Feb 16, 2024 - Technology

Enterprise browsers could bring 2024's next security boost

an illustration an illuminated billboard featuring a browser window

Illustration: Tiffany Herring/Axios

Cybersecurity companies and investors are betting 2024 will finally be the year workplaces embrace browsers that come with enterprise-grade security baked in.

Why it matters: Ever since remote work took hold of corporate America in 2020, employees have become more reliant on their own devices for work — making it more difficult for IT teams to manage what applications, websites and files workers download.

  • Enterprise browsers offer the best of both worlds: They give IT teams the ability to monitor network traffic and block malicious files, and they give employees the ability to work from any device.

The big picture: Nation-state hackers and cybercriminals are increasingly targeting browsers to steal stored passwords, payment information and any other information gleaned from browsing histories.

  • Several critical zero-day vulnerabilities last year threatened the security of Google's Chrome, Mozilla's Firefox and Apple's Safari.

Driving the news: Palo Alto Networks acquired Israeli browser startup Talon for an undisclosed amount late last year. At the time, analysts told Axios they anticipated the deal would inspire other cybersecurity companies to pursue similar acquisitions.

  • Island, one of Talon's main competitors, raised a $100 million Series C round in October.
  • And Microsoft even rolled out its first business browser last year.

How it works: Both Talon and Island are built on Google's open-source Chromium project.

  • The browsers give IT teams the ability to wall off certain applications, regulate internet traffic and block certain file downloads.
  • Talon's customer base includes an array of sectors, including insurance providers, financial services companies and gaming groups, per its website.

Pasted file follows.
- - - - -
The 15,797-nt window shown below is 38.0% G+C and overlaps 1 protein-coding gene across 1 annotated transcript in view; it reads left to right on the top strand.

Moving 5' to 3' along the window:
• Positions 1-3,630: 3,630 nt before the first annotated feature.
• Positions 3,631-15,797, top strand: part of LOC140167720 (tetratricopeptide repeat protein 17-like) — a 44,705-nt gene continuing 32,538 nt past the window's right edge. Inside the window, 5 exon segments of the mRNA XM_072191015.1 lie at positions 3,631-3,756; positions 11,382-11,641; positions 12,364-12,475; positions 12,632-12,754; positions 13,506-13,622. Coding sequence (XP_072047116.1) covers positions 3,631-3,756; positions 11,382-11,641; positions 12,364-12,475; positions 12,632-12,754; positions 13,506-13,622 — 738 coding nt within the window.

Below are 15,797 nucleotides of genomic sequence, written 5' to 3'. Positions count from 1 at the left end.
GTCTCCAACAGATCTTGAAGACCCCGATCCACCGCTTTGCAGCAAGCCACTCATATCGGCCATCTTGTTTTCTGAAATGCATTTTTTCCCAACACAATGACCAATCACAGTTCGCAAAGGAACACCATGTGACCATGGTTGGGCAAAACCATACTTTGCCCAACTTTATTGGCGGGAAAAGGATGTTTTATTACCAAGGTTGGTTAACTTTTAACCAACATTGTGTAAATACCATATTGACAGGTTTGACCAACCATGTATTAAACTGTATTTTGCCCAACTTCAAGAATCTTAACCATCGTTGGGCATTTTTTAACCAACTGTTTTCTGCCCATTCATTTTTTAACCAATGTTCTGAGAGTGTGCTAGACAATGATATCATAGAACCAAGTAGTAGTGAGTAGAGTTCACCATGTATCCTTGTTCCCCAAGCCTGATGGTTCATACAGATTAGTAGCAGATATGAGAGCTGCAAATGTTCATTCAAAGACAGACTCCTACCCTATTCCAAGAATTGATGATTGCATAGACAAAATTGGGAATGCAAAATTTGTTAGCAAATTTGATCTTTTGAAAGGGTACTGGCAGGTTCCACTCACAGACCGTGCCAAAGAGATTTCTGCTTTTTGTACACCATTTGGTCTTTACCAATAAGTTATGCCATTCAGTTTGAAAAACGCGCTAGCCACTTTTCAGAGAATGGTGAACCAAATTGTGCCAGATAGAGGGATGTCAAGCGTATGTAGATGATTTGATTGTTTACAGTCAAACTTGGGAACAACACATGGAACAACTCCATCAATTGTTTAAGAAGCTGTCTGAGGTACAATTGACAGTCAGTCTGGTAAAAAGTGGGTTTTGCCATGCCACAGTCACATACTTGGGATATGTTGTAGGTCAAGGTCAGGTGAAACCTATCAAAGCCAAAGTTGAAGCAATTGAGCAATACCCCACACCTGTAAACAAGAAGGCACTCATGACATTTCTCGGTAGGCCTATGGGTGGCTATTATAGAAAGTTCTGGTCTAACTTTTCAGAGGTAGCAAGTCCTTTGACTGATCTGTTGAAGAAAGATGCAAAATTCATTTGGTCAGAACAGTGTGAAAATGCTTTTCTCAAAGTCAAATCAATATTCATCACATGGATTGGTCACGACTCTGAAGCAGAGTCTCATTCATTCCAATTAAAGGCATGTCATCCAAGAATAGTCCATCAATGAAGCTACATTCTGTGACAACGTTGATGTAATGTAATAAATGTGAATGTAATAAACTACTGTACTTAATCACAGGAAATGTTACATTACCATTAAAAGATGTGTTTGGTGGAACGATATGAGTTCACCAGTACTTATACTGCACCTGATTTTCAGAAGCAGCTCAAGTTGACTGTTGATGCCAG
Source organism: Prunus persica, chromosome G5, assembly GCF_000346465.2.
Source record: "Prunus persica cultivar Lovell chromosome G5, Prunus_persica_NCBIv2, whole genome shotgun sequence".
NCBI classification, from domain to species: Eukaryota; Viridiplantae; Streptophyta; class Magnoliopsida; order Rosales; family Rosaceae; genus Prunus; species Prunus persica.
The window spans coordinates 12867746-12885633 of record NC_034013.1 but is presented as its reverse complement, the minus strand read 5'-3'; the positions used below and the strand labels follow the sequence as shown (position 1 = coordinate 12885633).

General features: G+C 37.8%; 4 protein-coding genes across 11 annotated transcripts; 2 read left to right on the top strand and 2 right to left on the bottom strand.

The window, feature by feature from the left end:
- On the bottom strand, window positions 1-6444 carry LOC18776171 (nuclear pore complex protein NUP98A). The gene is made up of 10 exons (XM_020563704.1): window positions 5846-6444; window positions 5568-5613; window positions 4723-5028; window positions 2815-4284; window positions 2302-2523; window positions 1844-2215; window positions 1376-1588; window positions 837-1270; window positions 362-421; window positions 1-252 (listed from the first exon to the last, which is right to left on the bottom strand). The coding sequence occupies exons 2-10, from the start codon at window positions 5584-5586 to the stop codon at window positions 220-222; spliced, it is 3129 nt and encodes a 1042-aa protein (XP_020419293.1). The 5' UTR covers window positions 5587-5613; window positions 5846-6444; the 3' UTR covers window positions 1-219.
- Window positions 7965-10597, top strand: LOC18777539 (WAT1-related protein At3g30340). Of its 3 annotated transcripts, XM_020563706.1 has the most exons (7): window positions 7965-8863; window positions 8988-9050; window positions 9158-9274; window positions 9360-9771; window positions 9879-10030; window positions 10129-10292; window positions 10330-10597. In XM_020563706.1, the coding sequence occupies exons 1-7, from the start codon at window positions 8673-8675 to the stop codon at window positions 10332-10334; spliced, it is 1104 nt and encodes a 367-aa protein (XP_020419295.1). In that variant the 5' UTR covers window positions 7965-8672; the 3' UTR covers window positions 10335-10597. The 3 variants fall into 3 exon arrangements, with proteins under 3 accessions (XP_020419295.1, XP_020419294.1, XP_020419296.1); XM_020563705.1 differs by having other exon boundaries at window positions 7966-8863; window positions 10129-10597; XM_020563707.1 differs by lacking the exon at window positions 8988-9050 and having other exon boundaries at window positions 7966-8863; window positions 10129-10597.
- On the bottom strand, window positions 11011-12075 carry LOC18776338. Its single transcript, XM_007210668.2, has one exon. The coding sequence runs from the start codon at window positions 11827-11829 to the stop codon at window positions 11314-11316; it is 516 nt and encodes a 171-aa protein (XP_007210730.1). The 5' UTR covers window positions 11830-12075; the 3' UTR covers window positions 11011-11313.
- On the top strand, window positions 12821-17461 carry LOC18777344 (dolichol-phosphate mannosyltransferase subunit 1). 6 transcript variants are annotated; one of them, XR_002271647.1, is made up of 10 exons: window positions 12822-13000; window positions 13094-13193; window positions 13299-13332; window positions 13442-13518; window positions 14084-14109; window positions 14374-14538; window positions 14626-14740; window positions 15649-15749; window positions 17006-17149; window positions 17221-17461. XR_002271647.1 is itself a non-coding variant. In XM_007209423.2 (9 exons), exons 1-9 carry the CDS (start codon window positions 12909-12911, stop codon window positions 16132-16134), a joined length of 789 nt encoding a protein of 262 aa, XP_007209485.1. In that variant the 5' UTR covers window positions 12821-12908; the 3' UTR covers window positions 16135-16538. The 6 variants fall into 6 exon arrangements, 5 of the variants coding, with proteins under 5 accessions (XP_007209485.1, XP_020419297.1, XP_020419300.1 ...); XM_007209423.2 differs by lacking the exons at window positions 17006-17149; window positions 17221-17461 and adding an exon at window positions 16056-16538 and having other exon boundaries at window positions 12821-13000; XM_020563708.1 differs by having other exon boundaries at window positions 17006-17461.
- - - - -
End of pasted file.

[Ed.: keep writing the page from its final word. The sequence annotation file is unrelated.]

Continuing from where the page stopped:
• Island's customers also cover a wide range, including both small and large businesses in hospitality, travel and manufacturing, CEO Michael Fey told Axios.

State of play: Depending on whom you ask, the term "enterprise browser" means something different, Dan Ayoub, a senior director analyst who tracks the enterprise browser market at Gartner, told Axios.

  • For some, the term is a catch-all for products that secure a browser, including browser extensions, Ayoub said. Think Israel-based startups Guardio and Prompt Security.
  • For others, it has a tighter definition that includes only browsers designed specifically to create a walled garden for corporations. Talon and Island would fall into this category.

Between the lines: Momentum and awareness are growing around enterprise browsers, executives say.

  • Ofer Ben-Noon, co-founder of Talon, told Axios that his company is onboarding a "new customer every week" and that now that the deal with Palo Alto Networks has closed, he's sure that rate will increase.
  • Over the last 12 to 18 months, security leaders have started to fully understand the opportunities enterprise browsers give them, said Ben-Noon, who is now Palo Alto Networks' vice president and general manager of enterprise browsers.
  • Island's Fey noted a similar market awareness in the last year. "This is moving at a speed that we haven't seen," he said.

Yes, but: Adoption and awareness of these technologies are still relatively low, even if they're growing, and there are only a handful of companies competing to sell enterprise browsers.

  • It's difficult for IT and security leaders to convince their companies to adopt an entirely new browser, Ayoub said.
  • Ben-Noon said, "Every time that there is a new innovation, there is always a perception curve that we have to cross as innovators."

What we're watching: "In the next 12 to 24 months, you're going to see more security vendors paying attention to the technology and potentially delivering their services or integrating with a browser or an extension," Ayoub said.

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